Blaugust 2015, Day 9 – Role Call

This writing prompt brought to you by Izlain of Me vs. Myself and I.

Do you find it difficult to play a role outside of your typical class choices? This can be in an MMO, MOBA, single player RPG or any other game that uses class as a distinction for gameplay.

I don’t find it difficult to play non-support roles, just tedious. I am all about supporting the group in the background or the foreground, whether it be via restoring vitality, crowd controlling off-targets, kiting enemies around, or wearing heavy armor and being smacked silly. I have experience in every role that exists within MMOs and other games – at least, that I’m aware of – and, given enough motivation to do so, I find myself performing reasonably well in any of them.

Like Izlain, I played Thief-type classes in games such as the original Thief, Oblivion, and The Burning Crusade. I like the idea of stealthing around and murdering people; I was actually sad when the assassination missions came to an end in Oblivion. I also enjoy being the person who gets the party started and takes all the big hits from the scary monsters. Furthermore, I strongly prefer being up in the thick of things as opposed to plinking away at range, even though I’ve mained ranged characters for significant periods. I suppose this is why the idea of Stalker tanking appeals to me so much in WildStar: stealth, tanking, AND melee damage? Yes, please.

Unlike Izlain, I’m not in love with throwing up big damage numbers – in fact, I’m happy to do less damage if it means I survive longer. I’d rather bore a mob to death if it means I can stand toe to toe with it. (Fun fact: I used to play a MUD in which the best tanking class actually did negative damage when they attacked.) It wasn’t until I reread Izlain’s response to his own writing prompt that I realized how much we have in common. We both have the soul of a Paladin in EverQuest 2; my damage dealer was a Monk which is a somewhat kindred spirit to Izlain’s Brigand.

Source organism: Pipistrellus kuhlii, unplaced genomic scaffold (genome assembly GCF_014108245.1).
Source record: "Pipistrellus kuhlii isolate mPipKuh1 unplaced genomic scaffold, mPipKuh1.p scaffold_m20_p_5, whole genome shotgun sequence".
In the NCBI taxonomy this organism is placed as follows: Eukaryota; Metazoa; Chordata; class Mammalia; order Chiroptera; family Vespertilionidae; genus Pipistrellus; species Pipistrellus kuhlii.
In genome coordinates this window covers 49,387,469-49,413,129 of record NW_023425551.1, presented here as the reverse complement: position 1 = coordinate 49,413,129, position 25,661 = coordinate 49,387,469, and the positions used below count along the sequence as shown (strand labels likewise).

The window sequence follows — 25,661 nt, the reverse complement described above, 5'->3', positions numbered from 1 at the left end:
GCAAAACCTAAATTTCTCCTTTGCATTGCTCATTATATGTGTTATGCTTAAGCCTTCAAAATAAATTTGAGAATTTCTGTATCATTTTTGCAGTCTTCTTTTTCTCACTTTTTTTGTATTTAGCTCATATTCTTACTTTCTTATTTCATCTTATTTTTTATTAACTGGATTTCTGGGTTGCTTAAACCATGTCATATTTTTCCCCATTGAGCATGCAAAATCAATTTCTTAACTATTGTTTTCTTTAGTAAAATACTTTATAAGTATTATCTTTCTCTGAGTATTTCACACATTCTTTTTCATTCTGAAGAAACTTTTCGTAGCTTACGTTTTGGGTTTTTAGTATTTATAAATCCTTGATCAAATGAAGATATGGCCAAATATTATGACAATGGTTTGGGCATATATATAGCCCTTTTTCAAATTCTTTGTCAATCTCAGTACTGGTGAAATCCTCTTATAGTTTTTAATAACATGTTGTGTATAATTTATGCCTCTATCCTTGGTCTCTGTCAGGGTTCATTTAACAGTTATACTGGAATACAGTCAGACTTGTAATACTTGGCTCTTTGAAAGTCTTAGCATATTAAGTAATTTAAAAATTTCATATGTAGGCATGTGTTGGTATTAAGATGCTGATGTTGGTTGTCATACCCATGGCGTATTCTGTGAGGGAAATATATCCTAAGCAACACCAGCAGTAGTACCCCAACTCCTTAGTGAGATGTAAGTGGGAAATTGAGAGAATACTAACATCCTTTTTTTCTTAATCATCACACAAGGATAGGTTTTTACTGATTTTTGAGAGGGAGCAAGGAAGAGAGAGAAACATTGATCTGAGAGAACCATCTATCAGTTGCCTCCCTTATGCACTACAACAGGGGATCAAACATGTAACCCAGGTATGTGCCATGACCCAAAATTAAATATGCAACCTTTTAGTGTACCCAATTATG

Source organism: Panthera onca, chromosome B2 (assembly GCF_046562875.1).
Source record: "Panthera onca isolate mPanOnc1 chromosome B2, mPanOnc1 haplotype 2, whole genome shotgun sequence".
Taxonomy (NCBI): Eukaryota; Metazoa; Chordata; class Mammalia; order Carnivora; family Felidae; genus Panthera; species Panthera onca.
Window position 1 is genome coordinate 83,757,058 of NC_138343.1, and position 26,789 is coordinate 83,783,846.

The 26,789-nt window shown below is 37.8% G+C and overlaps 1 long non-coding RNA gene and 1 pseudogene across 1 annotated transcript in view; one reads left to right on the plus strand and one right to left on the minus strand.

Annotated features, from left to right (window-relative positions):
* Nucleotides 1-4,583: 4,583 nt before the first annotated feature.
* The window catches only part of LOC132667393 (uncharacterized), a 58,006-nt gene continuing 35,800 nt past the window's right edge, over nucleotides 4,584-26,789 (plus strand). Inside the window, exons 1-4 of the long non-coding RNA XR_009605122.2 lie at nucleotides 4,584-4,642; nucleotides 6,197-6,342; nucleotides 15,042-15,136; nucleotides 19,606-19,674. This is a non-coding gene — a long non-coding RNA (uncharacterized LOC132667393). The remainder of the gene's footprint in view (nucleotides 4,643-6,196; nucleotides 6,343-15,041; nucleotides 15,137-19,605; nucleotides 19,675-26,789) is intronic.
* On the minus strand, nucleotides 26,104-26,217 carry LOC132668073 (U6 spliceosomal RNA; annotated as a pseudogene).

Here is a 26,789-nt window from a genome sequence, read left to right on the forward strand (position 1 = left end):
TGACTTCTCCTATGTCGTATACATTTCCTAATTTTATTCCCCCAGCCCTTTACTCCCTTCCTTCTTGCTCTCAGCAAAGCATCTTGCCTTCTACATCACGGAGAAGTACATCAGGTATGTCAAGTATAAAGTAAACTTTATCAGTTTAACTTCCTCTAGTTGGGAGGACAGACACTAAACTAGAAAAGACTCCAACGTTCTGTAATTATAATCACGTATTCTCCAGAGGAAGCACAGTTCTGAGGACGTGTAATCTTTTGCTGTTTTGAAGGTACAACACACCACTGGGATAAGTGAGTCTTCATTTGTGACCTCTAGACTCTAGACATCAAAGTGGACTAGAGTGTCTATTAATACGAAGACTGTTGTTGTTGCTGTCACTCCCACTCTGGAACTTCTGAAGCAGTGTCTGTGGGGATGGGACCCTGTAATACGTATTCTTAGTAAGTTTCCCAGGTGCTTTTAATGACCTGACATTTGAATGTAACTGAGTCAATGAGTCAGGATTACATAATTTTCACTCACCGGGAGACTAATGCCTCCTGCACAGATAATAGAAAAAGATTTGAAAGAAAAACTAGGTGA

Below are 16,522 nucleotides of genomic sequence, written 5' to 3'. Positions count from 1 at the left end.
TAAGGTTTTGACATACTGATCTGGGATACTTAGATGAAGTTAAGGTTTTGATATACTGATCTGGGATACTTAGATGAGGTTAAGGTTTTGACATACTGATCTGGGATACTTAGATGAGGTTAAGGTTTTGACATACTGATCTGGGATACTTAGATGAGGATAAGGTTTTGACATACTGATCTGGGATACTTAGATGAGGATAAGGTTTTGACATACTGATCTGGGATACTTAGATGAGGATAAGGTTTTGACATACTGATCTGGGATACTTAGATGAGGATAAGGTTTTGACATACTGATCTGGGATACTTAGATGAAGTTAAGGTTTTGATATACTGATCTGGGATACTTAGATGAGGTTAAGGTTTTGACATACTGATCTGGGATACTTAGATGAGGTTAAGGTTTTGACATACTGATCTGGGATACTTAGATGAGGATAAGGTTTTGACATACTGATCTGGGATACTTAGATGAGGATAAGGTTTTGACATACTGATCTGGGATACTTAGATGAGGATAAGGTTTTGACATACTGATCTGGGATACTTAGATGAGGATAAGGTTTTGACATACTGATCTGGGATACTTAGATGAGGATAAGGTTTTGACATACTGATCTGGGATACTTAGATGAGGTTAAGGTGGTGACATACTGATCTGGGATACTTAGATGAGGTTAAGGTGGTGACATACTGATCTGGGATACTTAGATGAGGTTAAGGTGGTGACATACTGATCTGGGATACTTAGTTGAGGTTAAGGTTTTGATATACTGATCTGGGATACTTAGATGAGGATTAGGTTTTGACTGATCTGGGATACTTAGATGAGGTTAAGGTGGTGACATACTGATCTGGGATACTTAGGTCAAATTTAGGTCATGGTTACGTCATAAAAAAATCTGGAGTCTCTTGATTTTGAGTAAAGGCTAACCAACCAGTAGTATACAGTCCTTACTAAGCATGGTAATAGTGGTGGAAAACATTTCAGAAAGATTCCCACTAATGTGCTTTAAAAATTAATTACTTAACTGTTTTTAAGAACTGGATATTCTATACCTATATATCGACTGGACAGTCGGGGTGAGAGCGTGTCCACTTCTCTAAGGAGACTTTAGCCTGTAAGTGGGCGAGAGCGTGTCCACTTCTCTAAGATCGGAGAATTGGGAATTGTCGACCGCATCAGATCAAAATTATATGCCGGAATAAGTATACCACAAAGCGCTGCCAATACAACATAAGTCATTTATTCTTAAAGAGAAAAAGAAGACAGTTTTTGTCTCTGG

As I read the above, I notice that what I am saying comes primarily from a PvE perspective. When I think back to my impressions post on Heavensward, it strikes me that I omitted player versus player combat from my characterization of the game as a fairly rigid system that lacked depth because I had never tried its PvP.

Whoops.

I don’t have any problems nowadays with throwing myself headlong into an unfamiliar situation and trying to figure things out as I go – and this includes doing so in a role with high visibility and high expectations. I have learned to embrace the excitement and responsibility of being a tank, for example. In Final Fantasy 14, on more than one occasion I was able to lead a group of new players through a high-level dungeon and one-shot everything by explaining boss mechanics in party chat. When I was leveling up my DPS characters, others did the same.

The reason I’m mentioning this is because there’s a common thread that runs between PvE leadership and PvP with regard to the roles in which I am not yet quite comfortable: those in which you are judged based primarily on your level of competence and performance rather than those which reflect one’s decision to play a particular class or role.

I have no problems with tanking things blindly. If it gets vitriolic, I’ll ragequit. If my group members feed my confidence, I’ll go all out.